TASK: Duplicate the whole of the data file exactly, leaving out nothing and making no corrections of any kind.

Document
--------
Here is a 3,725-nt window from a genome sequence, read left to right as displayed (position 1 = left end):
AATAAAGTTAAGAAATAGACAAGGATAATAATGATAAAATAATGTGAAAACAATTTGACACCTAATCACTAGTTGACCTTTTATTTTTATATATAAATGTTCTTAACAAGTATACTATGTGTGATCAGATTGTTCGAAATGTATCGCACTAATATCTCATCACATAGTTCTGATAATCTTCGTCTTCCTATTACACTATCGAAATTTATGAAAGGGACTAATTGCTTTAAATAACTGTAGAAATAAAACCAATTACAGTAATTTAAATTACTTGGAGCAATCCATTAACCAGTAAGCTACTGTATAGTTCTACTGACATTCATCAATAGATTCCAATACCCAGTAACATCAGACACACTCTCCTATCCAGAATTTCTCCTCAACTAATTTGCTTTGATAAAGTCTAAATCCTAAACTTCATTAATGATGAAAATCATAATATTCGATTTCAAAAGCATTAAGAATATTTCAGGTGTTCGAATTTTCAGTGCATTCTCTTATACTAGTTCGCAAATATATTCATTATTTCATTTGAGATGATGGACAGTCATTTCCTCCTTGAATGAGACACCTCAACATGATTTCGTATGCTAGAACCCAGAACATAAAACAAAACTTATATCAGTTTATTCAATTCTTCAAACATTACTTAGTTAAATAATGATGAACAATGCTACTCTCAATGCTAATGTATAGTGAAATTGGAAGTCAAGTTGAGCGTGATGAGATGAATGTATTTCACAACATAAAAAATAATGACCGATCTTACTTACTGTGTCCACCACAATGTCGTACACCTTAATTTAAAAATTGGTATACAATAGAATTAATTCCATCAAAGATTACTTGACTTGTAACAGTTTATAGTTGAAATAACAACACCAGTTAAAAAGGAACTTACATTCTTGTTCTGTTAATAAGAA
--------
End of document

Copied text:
Here is a 3,725-nt window from a genome sequence, read left to right as displayed (position 1 = left end):
AATAAAGTTAAGAAATAGACAAGGATAATAATGATAAAATAATGTGAAAACAATTTGACACCTAATCACTAGTTGACCTTTTATTTTTATATATAAATGTTCTTAACAAGTATACTATGTGTGATCAGATTGTTCGAAATGTATCGCACTAATATCTCATCACATAGTTCTGATAATCTTCGTCTTCCTATTACACTATCGAAATTTATGAAAGGGACTAATTGCTTTAAATAACTGTAGAAATAAAACCAATTACAGTAATTTAAATTACTTGGAGCAATCCATTAACCAGTAAGCTACTGTATAGTTCTACTGACATTCATCAATAGATTCCAATACCCAGTAACATCAGACACACTCTCCTATCCAGAATTTCTCCTCAACTAATTTGCTTTGATAAAGTCTAAATCCTAAACTTCATTAATGATGAAAATCATAATATTCGATTTCAAAAGCATTAAGAATATTTCAGGTGTTCGAATTTTCAGTGCATTCTCTTATACTAGTTCGCAAATATATTCATTATTTCATTTGAGATGATGGACAGTCATTTCCTCCTTGAATGAGACACCTCAACATGATTTCGTATGCTAGAACCCAGAACATAAAACAAAACTTATATCAGTTTATTCAATTCTTCAAACATTACTTAGTTAAATAATGATGAACAATGCTACTCTCAATGCTAATGTATAGTGAAATTGGAAGTCAAGTTGAGCGTGATGAGATGAATGTATTTCACAACATAAAAAATAATGACCGATCTTACTTACTGTGTCCACCACAATGTCGTACACCTTAATTTAAAAATTGGTATACAATAGAATTAATTCCATCAAAGATTACTTGACTTGTAACAGTTTATAGTTGAAATAACAACACCAGTTAAAAAGGAACTTACATTCTTGTTCTGTTAATAAGAA